I went through a phase this year where it seemed like everywhere I turned another person was making yet another comment steeped in racism, classism, or sexism. On Facebook, on TV, in casual conversations, at work, in classrooms, the systems of oppression that rule our society were clearly alive and well. In a world where the dominant forces at play are forces of age-old oppression, it is hard to be a part of the minority of people who are aware of historical patterns of power and how they affect our lives today.
Every time I saw something, from a Fox News commentator, to a remark in a classroom, or a judgement on Facebook, I felt compelled to speak out. It was after all, my social responsibility – to see something and to say something. I felt overwhelming obligation coupled with a desperate need to be right, to point out the error of another person’s ways. I wanted to make people see the harm they could cause with their words and force them to understand the legacy of exploitation and power structures to which they contributed. So, speak out I did. For months: I wrote letters to newsrooms and editors, took every opportunity to confront people, and made my opinions known on Facebook.
And, it was exhausting. It was unimaginably tiring, to spend so much time on futile attempts at advocacy, reform, or education, to be so angry for so long.
This is for all of the woke women of color out there who are just plain tired of the rest of the world. Your existence is inspirational. I am grateful every day, to know there are other women out there fighting the fight. Do not ever feel guilty or helpless- it is not your obligation to educate the rest of the world. It is not your job to change people’s minds. It is not your responsibility to turn every moment into an opportunity for reform. Your work is an inspiration, but you are always more important than the work that you do.
While you advocate, remember to take care of yourself. Let yourself pass up futile conversations or endeavors not well worth your time. Yes, you are a woke brown woman but, you are also so, so much more than that. You are a gift to the world. Your identity outside of advocacy is beautiful, and is just as important to cherish and nourish. It deserves to be celebrated.
January 18, 2023January 18, 2023 9min readBy Arun S.
Neha Samdaria is the founder and CEO of Aam, a new type of fashion label. Aam’s mission is to change the way womxn with the hourglass and pear-shaped body types shop for clothing. The word Aam means ordinary in Hindi. The community consists predominantly of womxn of colour with naturally curvier hips. Aam has a low return rate of 3%. The team at Aam has built sizing charts and tested them over a 10-month period. The clothing was made with sustainable materials in ethical factories. If you are struggling to find clothes that fit appropriately check out Aam today. Continue reading to learn more about Neha Samadria’s company Aam!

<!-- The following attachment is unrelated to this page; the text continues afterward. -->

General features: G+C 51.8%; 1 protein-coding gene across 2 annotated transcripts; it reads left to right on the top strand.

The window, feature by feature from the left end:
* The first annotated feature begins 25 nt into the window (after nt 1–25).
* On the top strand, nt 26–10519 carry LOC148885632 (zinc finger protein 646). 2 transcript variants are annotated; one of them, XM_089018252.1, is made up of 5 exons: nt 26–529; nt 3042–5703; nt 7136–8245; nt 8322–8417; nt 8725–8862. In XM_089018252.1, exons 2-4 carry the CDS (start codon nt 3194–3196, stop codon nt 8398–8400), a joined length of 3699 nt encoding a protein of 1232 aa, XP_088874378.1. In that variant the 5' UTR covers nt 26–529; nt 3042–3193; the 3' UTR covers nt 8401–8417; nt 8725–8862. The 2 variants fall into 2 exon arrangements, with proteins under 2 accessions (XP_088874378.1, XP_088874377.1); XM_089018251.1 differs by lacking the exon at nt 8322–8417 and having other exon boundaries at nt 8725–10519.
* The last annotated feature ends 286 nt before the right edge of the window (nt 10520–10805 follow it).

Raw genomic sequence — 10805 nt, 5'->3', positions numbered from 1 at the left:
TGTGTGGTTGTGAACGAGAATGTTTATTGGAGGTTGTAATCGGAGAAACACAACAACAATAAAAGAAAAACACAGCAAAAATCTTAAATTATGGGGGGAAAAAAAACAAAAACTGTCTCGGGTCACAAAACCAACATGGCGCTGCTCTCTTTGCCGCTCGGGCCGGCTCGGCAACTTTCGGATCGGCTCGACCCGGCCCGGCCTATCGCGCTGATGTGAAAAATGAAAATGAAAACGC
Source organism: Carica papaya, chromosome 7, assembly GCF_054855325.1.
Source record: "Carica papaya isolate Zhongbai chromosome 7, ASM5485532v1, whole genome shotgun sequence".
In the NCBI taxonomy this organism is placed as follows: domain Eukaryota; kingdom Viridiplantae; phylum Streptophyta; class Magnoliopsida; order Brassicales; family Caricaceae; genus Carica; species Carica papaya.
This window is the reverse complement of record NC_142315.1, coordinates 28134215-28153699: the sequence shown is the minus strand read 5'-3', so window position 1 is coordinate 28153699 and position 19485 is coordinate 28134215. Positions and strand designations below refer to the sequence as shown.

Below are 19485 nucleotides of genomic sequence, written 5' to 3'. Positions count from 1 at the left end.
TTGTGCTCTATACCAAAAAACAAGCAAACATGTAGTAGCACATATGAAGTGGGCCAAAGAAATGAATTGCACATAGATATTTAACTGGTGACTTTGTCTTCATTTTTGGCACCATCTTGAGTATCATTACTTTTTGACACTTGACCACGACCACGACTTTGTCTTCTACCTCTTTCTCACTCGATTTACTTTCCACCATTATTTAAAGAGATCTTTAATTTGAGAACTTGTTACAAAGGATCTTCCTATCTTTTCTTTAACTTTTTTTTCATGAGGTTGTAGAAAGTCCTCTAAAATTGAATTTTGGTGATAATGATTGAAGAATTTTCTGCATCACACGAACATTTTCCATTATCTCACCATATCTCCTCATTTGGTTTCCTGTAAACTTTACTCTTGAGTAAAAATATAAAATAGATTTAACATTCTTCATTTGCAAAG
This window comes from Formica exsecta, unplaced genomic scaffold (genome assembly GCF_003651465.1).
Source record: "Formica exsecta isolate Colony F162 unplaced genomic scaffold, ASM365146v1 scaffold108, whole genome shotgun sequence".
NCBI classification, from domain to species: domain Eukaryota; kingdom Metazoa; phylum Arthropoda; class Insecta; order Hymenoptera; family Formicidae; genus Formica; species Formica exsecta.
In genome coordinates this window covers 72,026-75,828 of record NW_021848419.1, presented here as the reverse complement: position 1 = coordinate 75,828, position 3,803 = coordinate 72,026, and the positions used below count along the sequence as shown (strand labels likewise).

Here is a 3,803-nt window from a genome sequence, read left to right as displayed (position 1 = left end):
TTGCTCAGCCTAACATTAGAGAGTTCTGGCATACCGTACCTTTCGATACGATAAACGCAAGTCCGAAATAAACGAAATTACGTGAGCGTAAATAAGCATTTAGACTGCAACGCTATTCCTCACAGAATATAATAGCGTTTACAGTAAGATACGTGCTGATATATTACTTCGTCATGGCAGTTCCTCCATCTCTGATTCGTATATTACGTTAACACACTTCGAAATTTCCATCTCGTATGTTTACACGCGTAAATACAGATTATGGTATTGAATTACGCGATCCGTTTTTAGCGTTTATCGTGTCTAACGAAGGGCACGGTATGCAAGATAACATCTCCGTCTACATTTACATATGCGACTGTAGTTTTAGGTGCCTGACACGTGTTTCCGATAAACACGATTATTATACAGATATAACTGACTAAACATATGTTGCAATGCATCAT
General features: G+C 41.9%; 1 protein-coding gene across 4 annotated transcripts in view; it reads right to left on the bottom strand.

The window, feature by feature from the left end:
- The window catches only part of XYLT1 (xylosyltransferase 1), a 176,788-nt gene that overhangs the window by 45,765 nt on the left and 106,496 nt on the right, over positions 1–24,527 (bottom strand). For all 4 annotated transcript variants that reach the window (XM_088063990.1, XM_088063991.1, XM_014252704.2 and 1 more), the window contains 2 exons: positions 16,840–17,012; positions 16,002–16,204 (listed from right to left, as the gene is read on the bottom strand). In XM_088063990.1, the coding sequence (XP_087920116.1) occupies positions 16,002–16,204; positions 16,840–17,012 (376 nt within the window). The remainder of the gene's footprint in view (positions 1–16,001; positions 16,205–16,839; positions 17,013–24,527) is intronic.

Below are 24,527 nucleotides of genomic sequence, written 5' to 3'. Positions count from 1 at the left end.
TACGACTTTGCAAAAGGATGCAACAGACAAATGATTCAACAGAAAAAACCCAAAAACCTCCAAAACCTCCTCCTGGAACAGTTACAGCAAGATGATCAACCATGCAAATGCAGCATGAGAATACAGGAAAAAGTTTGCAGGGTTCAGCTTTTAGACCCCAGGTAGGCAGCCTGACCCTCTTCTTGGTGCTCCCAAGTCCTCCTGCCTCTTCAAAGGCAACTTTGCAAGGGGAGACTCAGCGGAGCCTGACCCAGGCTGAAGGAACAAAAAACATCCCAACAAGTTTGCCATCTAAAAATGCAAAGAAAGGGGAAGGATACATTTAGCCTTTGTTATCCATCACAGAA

What were your personal struggles with shopping for clothing that fit and how did these experiences inspire you to start a company?
I have what you would call a “pear shaped” body, meaning my hips and thighs are wider than my upper half. I’m 1-2 sizes bigger on the bottom than on the top and for years, I’ve struggled to find clothes – especially pants – that fit me correctly. Too tight on the hips? Size up. Too loose on the waist? Wear a belt. My entire life, I felt alone in my struggle. Eventually, the pant shopping experience became so unpleasant that I started avoiding them entirely – choosing to opt for dresses, skirts and stretchy leggings instead.
When I arrived at Stanford Business School in 2016, I learned that I was far from alone in my experience. 1 in 4 American women – predominantly women of color – shared my struggles. And when I dug deeper to understand why, I uncovered the bias-riddled foundation of size charts in the United States. When I learned that the fit issue was systemic and rooted in bad data, I felt inspired to do something.
You’ve had a range of experiences working in consulting, marketing, as well as completing an MBA program. How have these range of experiences helped you start a company?
On a practical level, acquiring a range of skills helps with the various hats you have to wear as a CEO. On a daily basis, I am a strategist, marketer, fulfiller, accountant and designer. But the biggest thing I feel I’ve gained is an approach to tackling new problems. One of the toughest things about being a solo Founder is that the buck stops with you. You have to have faith that even if a problem is brand new and well outside your area of expertise, you’ll be able to forge a path forward. My life before Aam gave me a lot of practice in that.
Have you faced adversity as a newcomer in this space?
The biggest adversity we’ve faced is in marketing and sales. As a bootstrapped e-commerce business with no outside investment, it’s been tough to compete with large retailers with big marketing budgets. How do you get noticed as a small brand? Through trial and error we’ve found success in niche influencers who are excited by the problem we’re solving and are keen to support, in-person markets and events, and organic, word of mouth referral. We’re also beginning to partner with marketplaces and small retailers, to expand our brand reach.
Who are some mentors and leaders you look up to and what characteristics do they possess that you sought to emulate while starting your own company?
My biggest mentors are bootstrapped entrepreneurs who built up their businesses brick by brick. My father is one such example, and I have a handful of folks in my circle who have done the same. I find their grit and scrappiness inspiring; most of them don’t have a professional degree and gained their business acumen on the field.